Weather and Climate Systems

On TPV Thinking: an Object-based Approach

Nick Szapiro
OU School of Meteorology

08 April 2015, 3:00 PM

National Weather Center, Room 5600
120 David L. Boren Blvd.
University of Oklahoma
Norman, OK

Tropopause polar vortices (TPVs) are common, coherent features with origins over polar regions and clear manifestations on the dynamic tropopause. This seminar will build a case for associating these upper level features with distinct effects on the thermodynamic, mass, and momentum budgets of Arctic sea ice. After some background on IPV, EPV, and TPV thinking, there will be two parts: tracking and composites.

To define a TPV objectively, a novel tracking algorithm is presented where TPVs are (1) segmented in space through a modified watershed approach, (2) corresponded between neighboring times through horizontal and vertical overlap, and (3) tracked over time by connecting major correspondences. Motivation, examples, sensitivities, and evaluation of the approach are discussed, with some possible extensions too.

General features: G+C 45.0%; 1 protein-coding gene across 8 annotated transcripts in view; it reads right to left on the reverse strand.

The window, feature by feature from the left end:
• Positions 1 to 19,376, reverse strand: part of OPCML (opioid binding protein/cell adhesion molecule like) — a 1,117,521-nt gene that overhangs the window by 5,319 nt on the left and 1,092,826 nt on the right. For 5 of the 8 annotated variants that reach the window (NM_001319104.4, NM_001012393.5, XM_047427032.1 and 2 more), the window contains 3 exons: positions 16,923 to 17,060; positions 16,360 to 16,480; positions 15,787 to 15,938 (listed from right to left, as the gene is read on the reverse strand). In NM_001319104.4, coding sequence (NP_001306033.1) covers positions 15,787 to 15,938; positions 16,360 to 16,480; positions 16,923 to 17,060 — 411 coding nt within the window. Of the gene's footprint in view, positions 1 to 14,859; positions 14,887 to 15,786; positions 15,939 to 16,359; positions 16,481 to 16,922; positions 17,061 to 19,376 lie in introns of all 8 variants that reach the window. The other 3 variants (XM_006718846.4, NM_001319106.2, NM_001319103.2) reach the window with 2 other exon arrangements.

These TPVs are then used as objects for composites in ERA-Interim, focusing on the summers of 2006 and 2007 as the period of interest. First, we derive characteristics of TPVs. Questions to address include: what are temperature, winds, water vapor, clouds, and ozone like in a TPV? Are cold- and warm-core TPVs opposites? Can a transient TPV generate a seasonal signal? Then, we consider the surface forcings associated with being under a TPV, including the response of Arctic sea ice to those forcings.

Finally, these diagnostic properties, forcings, and responses are used to motivate ongoing and future atmosphere-land and atmosphere-land-ocean-sea ice experiments using MPAS and CESM.

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